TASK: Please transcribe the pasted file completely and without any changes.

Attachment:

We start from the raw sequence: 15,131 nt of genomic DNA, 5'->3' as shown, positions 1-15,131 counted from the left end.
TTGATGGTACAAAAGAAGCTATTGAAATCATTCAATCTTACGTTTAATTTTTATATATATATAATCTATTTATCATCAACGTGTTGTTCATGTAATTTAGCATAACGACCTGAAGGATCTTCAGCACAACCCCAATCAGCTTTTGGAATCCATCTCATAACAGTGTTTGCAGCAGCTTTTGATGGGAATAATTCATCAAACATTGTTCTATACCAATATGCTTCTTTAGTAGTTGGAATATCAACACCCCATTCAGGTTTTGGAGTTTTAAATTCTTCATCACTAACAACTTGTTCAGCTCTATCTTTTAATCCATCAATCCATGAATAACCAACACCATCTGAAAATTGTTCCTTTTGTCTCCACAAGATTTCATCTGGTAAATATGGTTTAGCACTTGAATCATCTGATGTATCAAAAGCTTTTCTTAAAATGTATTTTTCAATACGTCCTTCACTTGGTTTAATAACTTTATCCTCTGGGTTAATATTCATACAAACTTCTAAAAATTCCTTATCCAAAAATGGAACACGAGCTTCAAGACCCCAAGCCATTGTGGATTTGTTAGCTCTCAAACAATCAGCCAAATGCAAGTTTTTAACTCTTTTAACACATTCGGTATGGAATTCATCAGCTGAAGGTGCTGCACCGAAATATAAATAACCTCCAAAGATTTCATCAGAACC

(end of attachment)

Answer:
We start from the raw sequence: 15,131 nt of genomic DNA, 5'->3' as shown, positions 1-15,131 counted from the left end.
TTGATGGTACAAAAGAAGCTATTGAAATCATTCAATCTTACGTTTAATTTTTATATATATATAATCTATTTATCATCAACGTGTTGTTCATGTAATTTAGCATAACGACCTGAAGGATCTTCAGCACAACCCCAATCAGCTTTTGGAATCCATCTCATAACAGTGTTTGCAGCAGCTTTTGATGGGAATAATTCATCAAACATTGTTCTATACCAATATGCTTCTTTAGTAGTTGGAATATCAACACCCCATTCAGGTTTTGGAGTTTTAAATTCTTCATCACTAACAACTTGTTCAGCTCTATCTTTTAATCCATCAATCCATGAATAACCAACACCATCTGAAAATTGTTCCTTTTGTCTCCACAAGATTTCATCTGGTAAATATGGTTTAGCACTTGAATCATCTGATGTATCAAAAGCTTTTCTTAAAATGTATTTTTCAATACGTCCTTCACTTGGTTTAATAACTTTATCCTCTGGGTTAATATTCATACAAACTTCTAAAAATTCCTTATCCAAAAATGGAACACGAGCTTCAAGACCCCAAGCCATTGTGGATTTGTTAGCTCTCAAACAATCAGCCAAATGCAAGTTTTTAACTCTTTTAACACATTCGGTATGGAATTCATCAGCTGAAGGTGCTGCACCGAAATATAAATAACCTCCAAAGATTTCATCAGAACC